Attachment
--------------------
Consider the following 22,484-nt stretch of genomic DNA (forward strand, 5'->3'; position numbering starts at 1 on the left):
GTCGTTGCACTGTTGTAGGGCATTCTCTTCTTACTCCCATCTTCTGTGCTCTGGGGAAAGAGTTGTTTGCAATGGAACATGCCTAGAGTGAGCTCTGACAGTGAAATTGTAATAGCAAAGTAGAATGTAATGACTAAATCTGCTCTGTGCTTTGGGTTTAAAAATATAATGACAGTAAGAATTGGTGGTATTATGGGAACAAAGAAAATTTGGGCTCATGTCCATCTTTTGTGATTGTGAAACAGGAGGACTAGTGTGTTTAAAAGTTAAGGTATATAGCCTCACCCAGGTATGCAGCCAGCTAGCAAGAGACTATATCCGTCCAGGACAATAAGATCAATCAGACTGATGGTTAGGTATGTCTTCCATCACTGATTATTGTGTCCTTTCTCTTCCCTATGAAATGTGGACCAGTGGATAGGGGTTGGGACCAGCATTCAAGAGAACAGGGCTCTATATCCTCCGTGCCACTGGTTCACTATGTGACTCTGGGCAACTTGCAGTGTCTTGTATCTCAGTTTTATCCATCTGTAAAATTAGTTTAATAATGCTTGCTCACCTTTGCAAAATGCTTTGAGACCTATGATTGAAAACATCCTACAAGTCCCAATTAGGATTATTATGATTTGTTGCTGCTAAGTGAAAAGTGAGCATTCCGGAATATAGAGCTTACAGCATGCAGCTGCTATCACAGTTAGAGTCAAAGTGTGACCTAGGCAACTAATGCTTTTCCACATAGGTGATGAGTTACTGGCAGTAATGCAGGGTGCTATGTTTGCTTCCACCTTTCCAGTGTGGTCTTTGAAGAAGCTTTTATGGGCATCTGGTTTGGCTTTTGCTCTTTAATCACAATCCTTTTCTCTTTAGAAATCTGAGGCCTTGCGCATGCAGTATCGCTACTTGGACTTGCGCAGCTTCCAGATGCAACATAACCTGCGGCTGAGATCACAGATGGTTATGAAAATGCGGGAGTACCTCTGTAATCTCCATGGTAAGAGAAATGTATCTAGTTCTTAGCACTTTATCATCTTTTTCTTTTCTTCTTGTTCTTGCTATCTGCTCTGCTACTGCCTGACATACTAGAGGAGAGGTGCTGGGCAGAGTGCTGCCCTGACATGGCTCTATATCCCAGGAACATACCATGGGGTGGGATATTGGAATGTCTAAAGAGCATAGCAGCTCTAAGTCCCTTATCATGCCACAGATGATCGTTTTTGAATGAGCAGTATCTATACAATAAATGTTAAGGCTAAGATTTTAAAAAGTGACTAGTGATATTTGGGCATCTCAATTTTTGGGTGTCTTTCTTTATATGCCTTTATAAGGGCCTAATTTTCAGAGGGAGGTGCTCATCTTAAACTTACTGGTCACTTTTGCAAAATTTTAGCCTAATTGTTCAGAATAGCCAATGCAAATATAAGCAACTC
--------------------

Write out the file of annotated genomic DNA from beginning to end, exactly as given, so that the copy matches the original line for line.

Consider the following 22,484-nt stretch of genomic DNA (forward strand, 5'->3'; position numbering starts at 1 on the left):
GTCGTTGCACTGTTGTAGGGCATTCTCTTCTTACTCCCATCTTCTGTGCTCTGGGGAAAGAGTTGTTTGCAATGGAACATGCCTAGAGTGAGCTCTGACAGTGAAATTGTAATAGCAAAGTAGAATGTAATGACTAAATCTGCTCTGTGCTTTGGGTTTAAAAATATAATGACAGTAAGAATTGGTGGTATTATGGGAACAAAGAAAATTTGGGCTCATGTCCATCTTTTGTGATTGTGAAACAGGAGGACTAGTGTGTTTAAAAGTTAAGGTATATAGCCTCACCCAGGTATGCAGCCAGCTAGCAAGAGACTATATCCGTCCAGGACAATAAGATCAATCAGACTGATGGTTAGGTATGTCTTCCATCACTGATTATTGTGTCCTTTCTCTTCCCTATGAAATGTGGACCAGTGGATAGGGGTTGGGACCAGCATTCAAGAGAACAGGGCTCTATATCCTCCGTGCCACTGGTTCACTATGTGACTCTGGGCAACTTGCAGTGTCTTGTATCTCAGTTTTATCCATCTGTAAAATTAGTTTAATAATGCTTGCTCACCTTTGCAAAATGCTTTGAGACCTATGATTGAAAACATCCTACAAGTCCCAATTAGGATTATTATGATTTGTTGCTGCTAAGTGAAAAGTGAGCATTCCGGAATATAGAGCTTACAGCATGCAGCTGCTATCACAGTTAGAGTCAAAGTGTGACCTAGGCAACTAATGCTTTTCCACATAGGTGATGAGTTACTGGCAGTAATGCAGGGTGCTATGTTTGCTTCCACCTTTCCAGTGTGGTCTTTGAAGAAGCTTTTATGGGCATCTGGTTTGGCTTTTGCTCTTTAATCACAATCCTTTTCTCTTTAGAAATCTGAGGCCTTGCGCATGCAGTATCGCTACTTGGACTTGCGCAGCTTCCAGATGCAACATAACCTGCGGCTGAGATCACAGATGGTTATGAAAATGCGGGAGTACCTCTGTAATCTCCATGGTAAGAGAAATGTATCTAGTTCTTAGCACTTTATCATCTTTTTCTTTTCTTCTTGTTCTTGCTATCTGCTCTGCTACTGCCTGACATACTAGAGGAGAGGTGCTGGGCAGAGTGCTGCCCTGACATGGCTCTATATCCCAGGAACATACCATGGGGTGGGATATTGGAATGTCTAAAGAGCATAGCAGCTCTAAGTCCCTTATCATGCCACAGATGATCGTTTTTGAATGAGCAGTATCTATACAATAAATGTTAAGGCTAAGATTTTAAAAAGTGACTAGTGATATTTGGGCATCTCAATTTTTGGGTGTCTTTCTTTATATGCCTTTATAAGGGCCTAATTTTCAGAGGGAGGTGCTCATCTTAAACTTACTGGTCACTTTTGCAAAATTTTAGCCTAATTGTTCAGAATAGCCAATGCAAATATAAGCAACTC